How to make a Wriggly Old Fashioned

The Old Fashioned (or ‘Old Fashioned Whisky cocktail’ to give it its original name) is the cocktail that gave birth to cocktails. The cocktail of all cocktails. A deceptively simple mix of spirits, sugar and bitters, it is sophisticated - with swagger and style. The Mad Men of cocktails if you will.

It owes its name and notoriety to America, but the Old Fashioned is indebted to Richard Stoughton, the London apothecary who created the first aromatic bitters. By the mid-1700s, bitters were a commonplace addition to spirits in bars in Britain and America. The addition of fruit – usually an orange slice or maraschino cherry – came about during Prohibition, probably to disguise sub-par whisky. But the revival takes it back to its pure and simple roots.

Call us old fashioned (ahem), but here at The Oxford Artisan Distillery we approach the cocktail classics with all due reverence. However, we are also open to innovation, because the next great drink is always just one mix away.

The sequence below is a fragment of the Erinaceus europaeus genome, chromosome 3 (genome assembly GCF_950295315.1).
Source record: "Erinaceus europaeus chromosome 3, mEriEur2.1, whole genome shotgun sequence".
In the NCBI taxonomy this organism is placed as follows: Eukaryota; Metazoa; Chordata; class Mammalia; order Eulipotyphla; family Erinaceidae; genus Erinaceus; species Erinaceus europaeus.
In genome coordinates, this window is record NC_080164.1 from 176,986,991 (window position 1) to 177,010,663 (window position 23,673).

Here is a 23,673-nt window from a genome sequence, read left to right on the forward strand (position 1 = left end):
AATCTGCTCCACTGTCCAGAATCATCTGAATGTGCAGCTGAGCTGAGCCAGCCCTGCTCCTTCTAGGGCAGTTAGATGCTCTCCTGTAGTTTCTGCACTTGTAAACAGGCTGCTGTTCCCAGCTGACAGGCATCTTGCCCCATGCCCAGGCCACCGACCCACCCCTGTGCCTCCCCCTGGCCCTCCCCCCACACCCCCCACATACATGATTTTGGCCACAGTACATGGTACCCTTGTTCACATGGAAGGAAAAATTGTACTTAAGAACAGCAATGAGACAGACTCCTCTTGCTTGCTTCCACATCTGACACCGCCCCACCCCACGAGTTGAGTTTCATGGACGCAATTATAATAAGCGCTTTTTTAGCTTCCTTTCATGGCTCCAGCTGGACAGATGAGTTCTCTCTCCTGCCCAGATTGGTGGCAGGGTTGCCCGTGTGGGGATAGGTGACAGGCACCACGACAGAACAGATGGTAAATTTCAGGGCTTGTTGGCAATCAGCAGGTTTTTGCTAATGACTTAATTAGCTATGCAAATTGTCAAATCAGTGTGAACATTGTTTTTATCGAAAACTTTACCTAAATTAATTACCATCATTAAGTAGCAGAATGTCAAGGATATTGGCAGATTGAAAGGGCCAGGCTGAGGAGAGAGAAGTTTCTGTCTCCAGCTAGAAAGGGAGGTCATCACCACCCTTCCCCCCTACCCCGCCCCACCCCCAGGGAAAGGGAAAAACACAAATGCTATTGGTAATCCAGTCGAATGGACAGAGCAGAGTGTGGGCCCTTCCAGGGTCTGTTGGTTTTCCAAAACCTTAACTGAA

Such is the case here. The Wriggly Monkey Brewery’s Charabanc Ruby Ale adds another dimension altogether to our Oxford Rye. The ale sugar syrup, Cointreau, and bitters combine to splendid effect. Well-balanced, yet malty, with just a slick hint of citrus, this is an unexpectedly brilliant meeting of flavours.

Wriggly Old Fashioned Ingredients

  • 60ml Oxford Rye
  • 10ml Wriggly Monkey beer sugar syrup (see below)
  • 10ml Triple sec or Cointreau
  • 1 dash Angostura bitters
  • 1 dash Orange bitters
  • Orange twist (to garnish)

Wriggly Old Fashioned step-by-step recipe

  1. Chill an Old Fashioned glass by filling it with crushed ice.
  2. Add all the ingredients apart from the orange bitters to a mixing glass or tin, and stir for at least 30 seconds and then a little more.
  3. Discard the ice and add a large ice cube to the glass.
  4. Pour the cocktail into the glass and dash the orange bitters over the top.
  5. Garnish with the orange twist

How to make a beer sugar syrup

Use a 1:1 ratio of ale to white sugar. It’s best to dissolve the sugar without any heat as overheating the beer will create a very bitter syrup. If you do need to warm it gently, do not allow it to boil!

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